At Scott Rogers Studios, we take the teachings of Stanislavski and his “disciples” and re-interpret them for the application of acting on-camera. Founder Scott Rogers has been hired to coach actors, by studios, production companies, directors, and celebrities for literally thousands of hours, on the sets of movies and national TV shows. As an acting coach, Scott has had to work with actors from very different backgrounds. Some were trained by Meisner some by Strasberg. Some are followers of Stella Adler and some are Uta Hagen devotees. What he’s found is that, although the approaches vary greatly, all are capable of giving honest, inspired, performances.


Stella Adler

At SRS we focus on two key areas of preparation:



Sanford Meisner

Research is learning everything you can about the character. Their background, influences, religion, economic, physical pathology, yes their dialogue, and much, much more. Once you’ve learned all about your character you learn about everyone your character speaks to and speaks about – to the same extent. The same goes for all the places your character has been and refers to. Think about it, when you talk to your friends you automatically know all this information – and more! You need the same safety net of knowledge in order give an honest performance and feel confident enough to cut loose and “swing with abandon”.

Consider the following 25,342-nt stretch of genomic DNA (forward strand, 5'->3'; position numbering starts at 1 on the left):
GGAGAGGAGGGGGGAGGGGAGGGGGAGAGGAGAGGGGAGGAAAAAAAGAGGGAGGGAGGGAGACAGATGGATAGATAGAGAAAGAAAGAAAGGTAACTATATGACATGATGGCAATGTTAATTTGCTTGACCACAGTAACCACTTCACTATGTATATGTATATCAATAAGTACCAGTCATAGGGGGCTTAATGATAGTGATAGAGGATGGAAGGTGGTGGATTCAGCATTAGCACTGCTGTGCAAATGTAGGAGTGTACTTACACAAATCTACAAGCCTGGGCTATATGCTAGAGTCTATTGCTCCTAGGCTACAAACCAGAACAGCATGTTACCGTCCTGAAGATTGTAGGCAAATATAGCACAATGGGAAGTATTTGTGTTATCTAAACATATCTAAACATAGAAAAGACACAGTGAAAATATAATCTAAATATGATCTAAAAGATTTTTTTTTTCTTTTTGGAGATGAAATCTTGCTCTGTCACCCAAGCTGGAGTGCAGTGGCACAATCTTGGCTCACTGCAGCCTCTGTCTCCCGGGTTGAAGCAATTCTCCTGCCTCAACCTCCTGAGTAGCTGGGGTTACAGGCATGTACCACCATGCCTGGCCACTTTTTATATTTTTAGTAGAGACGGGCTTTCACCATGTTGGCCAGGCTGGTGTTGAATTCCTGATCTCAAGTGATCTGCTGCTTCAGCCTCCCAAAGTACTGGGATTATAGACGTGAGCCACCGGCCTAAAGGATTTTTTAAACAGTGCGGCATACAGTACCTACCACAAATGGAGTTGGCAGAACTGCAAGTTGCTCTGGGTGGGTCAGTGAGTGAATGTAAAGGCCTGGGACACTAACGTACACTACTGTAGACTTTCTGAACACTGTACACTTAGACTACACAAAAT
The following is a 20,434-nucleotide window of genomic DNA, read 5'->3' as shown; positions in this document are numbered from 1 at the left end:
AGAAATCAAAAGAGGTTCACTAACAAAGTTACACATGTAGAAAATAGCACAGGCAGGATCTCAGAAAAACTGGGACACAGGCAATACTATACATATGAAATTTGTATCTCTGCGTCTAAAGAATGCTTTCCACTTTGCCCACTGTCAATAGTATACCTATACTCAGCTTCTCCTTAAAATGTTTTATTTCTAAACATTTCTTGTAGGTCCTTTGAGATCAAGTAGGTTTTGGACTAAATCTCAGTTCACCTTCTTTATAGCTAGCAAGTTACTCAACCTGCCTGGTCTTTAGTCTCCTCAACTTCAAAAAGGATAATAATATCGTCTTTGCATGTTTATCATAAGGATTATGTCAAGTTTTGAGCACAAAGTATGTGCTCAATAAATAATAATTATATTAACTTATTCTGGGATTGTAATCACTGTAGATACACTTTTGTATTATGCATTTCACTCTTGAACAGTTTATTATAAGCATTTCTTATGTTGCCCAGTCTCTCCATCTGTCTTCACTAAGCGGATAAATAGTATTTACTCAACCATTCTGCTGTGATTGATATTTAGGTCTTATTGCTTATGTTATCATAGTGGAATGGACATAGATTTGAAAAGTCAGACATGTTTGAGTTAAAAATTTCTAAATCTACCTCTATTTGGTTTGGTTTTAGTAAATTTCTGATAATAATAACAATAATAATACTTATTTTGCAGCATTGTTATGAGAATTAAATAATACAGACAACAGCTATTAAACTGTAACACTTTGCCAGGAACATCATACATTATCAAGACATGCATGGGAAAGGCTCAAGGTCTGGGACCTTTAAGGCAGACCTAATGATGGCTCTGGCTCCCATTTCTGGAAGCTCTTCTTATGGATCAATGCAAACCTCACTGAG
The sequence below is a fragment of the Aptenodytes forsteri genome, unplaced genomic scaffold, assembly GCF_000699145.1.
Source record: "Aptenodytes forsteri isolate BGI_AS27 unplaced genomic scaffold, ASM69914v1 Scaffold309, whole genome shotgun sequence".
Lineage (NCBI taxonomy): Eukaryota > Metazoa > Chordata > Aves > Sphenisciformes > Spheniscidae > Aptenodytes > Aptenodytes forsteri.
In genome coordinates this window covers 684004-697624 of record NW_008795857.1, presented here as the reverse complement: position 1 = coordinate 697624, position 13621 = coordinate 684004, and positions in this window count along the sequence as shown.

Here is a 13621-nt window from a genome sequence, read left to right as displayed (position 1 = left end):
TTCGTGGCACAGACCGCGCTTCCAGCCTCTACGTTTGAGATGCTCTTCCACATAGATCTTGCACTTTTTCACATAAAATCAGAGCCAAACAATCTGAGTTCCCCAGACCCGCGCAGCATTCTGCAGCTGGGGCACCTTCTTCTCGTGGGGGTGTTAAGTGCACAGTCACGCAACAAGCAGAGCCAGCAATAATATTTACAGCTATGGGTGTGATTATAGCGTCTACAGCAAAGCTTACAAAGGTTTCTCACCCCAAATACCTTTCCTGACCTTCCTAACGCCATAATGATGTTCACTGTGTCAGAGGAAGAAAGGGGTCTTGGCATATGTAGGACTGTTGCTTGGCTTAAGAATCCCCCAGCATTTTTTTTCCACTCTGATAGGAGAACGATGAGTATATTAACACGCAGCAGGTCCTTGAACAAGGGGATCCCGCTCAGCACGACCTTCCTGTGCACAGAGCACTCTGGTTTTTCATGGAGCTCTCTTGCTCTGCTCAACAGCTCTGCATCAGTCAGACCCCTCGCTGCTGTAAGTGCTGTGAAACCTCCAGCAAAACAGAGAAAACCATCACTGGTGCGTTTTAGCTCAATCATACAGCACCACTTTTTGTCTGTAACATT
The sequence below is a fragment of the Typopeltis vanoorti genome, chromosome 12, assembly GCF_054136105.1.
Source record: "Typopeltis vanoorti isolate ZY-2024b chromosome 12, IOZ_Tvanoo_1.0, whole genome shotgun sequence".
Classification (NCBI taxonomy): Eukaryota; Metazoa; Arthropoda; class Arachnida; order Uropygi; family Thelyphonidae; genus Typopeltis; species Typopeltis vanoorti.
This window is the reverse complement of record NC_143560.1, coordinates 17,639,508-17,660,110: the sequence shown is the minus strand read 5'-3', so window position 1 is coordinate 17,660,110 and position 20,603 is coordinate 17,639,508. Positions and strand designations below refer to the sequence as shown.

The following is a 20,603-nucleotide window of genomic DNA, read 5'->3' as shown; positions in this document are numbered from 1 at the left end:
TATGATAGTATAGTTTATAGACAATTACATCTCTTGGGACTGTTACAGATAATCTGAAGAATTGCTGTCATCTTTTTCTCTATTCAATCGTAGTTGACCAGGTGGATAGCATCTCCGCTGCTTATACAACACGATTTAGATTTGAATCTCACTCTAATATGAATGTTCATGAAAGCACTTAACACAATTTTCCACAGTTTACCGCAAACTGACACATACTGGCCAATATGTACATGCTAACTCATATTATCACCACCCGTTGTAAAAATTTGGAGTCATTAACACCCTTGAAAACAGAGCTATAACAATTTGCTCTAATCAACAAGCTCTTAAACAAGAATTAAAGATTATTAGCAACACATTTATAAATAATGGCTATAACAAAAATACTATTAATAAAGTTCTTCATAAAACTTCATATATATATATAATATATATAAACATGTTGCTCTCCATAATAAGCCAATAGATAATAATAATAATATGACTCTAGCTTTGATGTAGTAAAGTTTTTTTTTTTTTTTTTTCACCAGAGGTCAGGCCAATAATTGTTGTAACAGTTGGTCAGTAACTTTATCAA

Uta Hagen

…and Imagination.

Research however, is just the first part. When you have all the research in place, then and only then are you ready to breathe life into your character. Research is the brainwork but imagination is where the real creativity comes in. Through intense imagination work like emotional preparation exercises, Affective memory, improvisations, Object and other exercises we’ve designed to trigger real emotions in the actor, you learn to control the triggers that allow you to feel honest, real emotions, on demand – take after take.

The research work is time consuming but not terribly difficult. Imagination work, on the other hand, can happen lightning fast but is often the hardest, most draining (although also the most rewarding) work an actor ever does.